While I don't "eject" a USB drive, I do make sure that it is finished writing. I think that's basically what "safely removing" does anyway; checks to make sure there's no reading or writing going on.
    Agreed (thanks for confirming, that I'm not super weird)
    Guytronic likes this.
    04-24-2019 07:53 AM
  14. technotic's Avatar
    Just to better explain what exactly the Safe Remove feature does. One of the ways that Windows is able to speed up disk writes is to use write caching. This is normally enabled on your internal drives, while not enabled on removable drives (the option used to be called Quick Removal, or something similar). In order for your applications to complete any save or disk writing operations, the write command must complete successfully. This message is only sent back once all of the data has been received. To help expedite this, Windows accepts and holds more data than can be written to the disk at that time. This extra, unwritten data is cached and is automatically written to the disk in the proper order, in the background, limited by the speed of the disk (mechanical hard drives have moving parts which means that a write head inside the disk has to move around, similar to a record player). Meanwhile, Windows has told your application that all of the data has been received and that the application may continue. Depending on the type and size of file transfer, and the speed of the disk, the cache may take longer than expected to complete. By now, you should grasp where I'm heading with this; f you remove the disk while there is still cached data to be written to the disk, it does not get written, and you end up with incomplete and broken files.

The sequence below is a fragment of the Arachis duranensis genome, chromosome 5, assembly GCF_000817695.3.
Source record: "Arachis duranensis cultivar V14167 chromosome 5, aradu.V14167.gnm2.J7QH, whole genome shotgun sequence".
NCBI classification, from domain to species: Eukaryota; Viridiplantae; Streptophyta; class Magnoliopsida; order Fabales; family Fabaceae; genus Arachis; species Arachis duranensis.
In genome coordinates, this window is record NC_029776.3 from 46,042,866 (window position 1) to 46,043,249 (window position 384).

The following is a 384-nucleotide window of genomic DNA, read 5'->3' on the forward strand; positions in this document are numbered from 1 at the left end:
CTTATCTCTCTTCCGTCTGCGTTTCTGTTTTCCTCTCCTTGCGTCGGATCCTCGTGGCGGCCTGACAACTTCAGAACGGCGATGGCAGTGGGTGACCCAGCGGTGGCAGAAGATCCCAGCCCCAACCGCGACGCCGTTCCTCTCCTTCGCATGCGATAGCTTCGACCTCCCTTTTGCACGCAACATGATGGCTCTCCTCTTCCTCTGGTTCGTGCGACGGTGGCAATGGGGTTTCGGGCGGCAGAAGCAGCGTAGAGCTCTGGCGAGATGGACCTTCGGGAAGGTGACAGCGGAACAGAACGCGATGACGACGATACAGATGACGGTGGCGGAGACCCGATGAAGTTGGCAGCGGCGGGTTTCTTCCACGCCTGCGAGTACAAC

TL;DR:
    Even though Windows may tell you that you finished writing data to a disk, it may still be writing some data in the background. If the disk is removed before all of this data is finished writing (known as a write cache), any incomplete files will be corrupt after removing the drive, and you may even end up with additional errors, depending on the file system type and the data that didn't get written to the disk.

    Also, files are "modified" when you open them in Windows. This is primarily true for NTFS. As long as the file remains open, even if you did not make any modifications to the file, Windows has already placed this file in an open state. If the file is not closed properly before the disk is removed, you could encounter errors with those files later on. You typically know that something happened when you see a folder with a name such as "found.000" or something similar, from the disk's root directory.



    So... safely removing the disk ensures that all write commands for that disk, have completed, and that there are no outstanding caches or buffers. It also ensures that any open files (and folders) are closed properly. Once it verifies that there are no open data streams for that drive, it safely unmounts the drive and you can then remove it.

    YOU SHOULD BE SAFE TO REMOVE A REMOVABLE DRIVE AS LONG AS YOU DO NOT HAVE ANY FILES OR FOLDERS OPEN (EVEN A WINDOWS EXPLORER WINDOW) AND YOUVE ALLOWED ENOUGH TIME FOR ANY RECENT SAVES TO COMPLETE. MOST OF THE TIME, YOU WILL NOT NOTICE ANY PROBLEMS EVEN IF YOU REMOVE THE DRIVE WITH OPEN FILES OR FOLDERS, BECAUSE WINDOWS AUTOMATICALLY FIXES THEM FOR YOU. BUT IT IS ALWAYS BEST TO SAFELY REMOVE THE DRIVE WHENEVER POSSIBLE.

    This is more technical than most people care to know, but for anyone curious, there you go. :)
    anthonyng and Timbre70 like this.
    05-28-2019 06:43 PM